Rent increase hit tenants like a ton of bricks


The scaffolding that shrouded the The Whitehall for years protected residents from the danger of falling bricks as its distinctive white façade was being refaced and repointed.

Rent-stabilized tenants in the luxury apartment building at 3333 Henry Hudson Parkway say they have no such protection from huge increases in rent promulgated to pay for the work.

This spring, renters in the mostly co-op apartment building learned that its board had applied to pass on a portion of the cost of brickwork between $12 and $13 million, to its rent stabilized tenants in the form an almost $80-per-room Major Capital Improvement. Now, some tenants have banded together to fight what they say is an astronomical increase that will force some of them out.

“We don’t feel like we should have to pay anything,” said David Bernstein, president of the tenants’ association, which formed to fight the increase.

“We really feel like this was something that was done improperly to begin with and we shouldn’t have to bear the financial burden of the building not making the right decisions at the time of construction,” he added.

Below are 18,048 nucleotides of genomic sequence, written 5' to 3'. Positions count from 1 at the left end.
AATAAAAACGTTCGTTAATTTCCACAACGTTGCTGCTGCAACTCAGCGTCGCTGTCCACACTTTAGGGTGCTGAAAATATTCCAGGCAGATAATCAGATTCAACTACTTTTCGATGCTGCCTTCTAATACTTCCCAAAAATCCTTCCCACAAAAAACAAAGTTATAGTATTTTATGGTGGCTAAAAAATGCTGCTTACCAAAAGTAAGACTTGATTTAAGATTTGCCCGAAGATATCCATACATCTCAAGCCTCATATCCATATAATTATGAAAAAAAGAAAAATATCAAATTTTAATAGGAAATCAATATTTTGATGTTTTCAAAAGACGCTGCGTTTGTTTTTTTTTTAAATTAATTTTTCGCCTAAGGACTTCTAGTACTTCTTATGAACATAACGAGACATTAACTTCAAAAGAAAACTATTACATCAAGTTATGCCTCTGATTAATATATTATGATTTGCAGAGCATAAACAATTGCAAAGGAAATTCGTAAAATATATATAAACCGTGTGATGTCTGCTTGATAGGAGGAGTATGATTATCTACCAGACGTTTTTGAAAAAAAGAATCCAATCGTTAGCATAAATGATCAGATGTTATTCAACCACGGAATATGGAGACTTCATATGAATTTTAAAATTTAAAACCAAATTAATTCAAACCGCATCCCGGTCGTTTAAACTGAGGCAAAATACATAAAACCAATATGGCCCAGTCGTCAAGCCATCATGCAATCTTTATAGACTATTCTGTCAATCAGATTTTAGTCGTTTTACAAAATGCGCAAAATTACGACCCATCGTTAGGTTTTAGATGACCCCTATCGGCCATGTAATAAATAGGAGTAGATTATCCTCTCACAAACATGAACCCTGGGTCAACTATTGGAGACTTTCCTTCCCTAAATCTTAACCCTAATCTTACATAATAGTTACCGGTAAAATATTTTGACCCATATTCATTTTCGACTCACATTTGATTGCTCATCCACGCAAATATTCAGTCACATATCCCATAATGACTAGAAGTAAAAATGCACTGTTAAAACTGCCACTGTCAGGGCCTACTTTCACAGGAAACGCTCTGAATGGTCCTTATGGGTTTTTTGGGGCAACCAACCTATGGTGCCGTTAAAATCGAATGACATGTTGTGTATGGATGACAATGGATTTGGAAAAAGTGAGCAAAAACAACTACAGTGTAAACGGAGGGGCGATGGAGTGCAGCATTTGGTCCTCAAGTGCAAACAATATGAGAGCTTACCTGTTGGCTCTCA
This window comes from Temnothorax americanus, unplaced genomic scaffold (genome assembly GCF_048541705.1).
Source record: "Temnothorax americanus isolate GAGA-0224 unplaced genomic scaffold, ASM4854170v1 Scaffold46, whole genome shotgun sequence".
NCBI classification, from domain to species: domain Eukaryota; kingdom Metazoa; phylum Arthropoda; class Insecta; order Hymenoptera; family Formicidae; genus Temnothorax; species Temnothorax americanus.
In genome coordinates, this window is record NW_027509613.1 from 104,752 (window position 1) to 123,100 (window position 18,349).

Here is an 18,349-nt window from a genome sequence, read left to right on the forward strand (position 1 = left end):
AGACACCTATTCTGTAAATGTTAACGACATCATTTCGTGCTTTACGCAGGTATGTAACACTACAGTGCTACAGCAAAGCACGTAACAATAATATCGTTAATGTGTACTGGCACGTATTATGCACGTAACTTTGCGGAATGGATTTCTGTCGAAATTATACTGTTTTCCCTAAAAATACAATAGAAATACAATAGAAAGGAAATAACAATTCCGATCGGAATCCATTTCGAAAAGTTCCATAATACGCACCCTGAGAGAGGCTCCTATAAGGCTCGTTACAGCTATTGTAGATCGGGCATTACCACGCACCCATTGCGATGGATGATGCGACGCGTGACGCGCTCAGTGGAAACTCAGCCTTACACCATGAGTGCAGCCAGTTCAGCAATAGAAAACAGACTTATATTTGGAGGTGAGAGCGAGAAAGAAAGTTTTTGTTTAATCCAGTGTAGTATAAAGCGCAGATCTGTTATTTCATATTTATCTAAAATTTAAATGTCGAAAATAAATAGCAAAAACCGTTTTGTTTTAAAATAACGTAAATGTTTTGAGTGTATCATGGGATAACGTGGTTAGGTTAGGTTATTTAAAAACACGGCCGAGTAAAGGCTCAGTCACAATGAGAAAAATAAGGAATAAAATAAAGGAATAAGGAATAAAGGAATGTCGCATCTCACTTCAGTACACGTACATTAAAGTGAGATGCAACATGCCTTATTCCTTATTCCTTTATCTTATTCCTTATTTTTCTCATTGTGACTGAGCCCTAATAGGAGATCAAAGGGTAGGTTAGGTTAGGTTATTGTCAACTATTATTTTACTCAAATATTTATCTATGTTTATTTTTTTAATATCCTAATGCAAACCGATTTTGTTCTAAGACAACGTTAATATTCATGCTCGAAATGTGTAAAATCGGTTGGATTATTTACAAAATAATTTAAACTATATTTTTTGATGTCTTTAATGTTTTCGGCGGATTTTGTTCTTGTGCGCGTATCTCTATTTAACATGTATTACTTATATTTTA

Mr. Bernstein, who lives in the apartment he grew up in, said his parents moved to The Whitehall in 1972 and his grandfather, a civil court and then housing court judge, also lived there. His family has documented legal battles over the brickwork that date back to the 1980s and he said there’s a running joke in Riverdale about how long 3333 Henry Hudson Parkway has languished beneath scaffolding.

“I feel very depressed and demoralized and am hoping that we’re going to prevail and that they’re going to reduce it at least,” said Joan Perkiel, treasurer of the tenants’ association, who has lived in Whitehall for 34 years.

They hired an attorney, David Hershey-Webb of Himmelstein, McConnell, Gribben, Donoghue & Joseph, who will look into whether the brickwork qualifies for an MCI increase at all and, if so, whether the amount of the hike is accurate.

“They’re asking for an enormous increase,” said Assemblyman Jeffrey Dinowitz, who came to speak at a newly formed tenants’ association meeting this summer.

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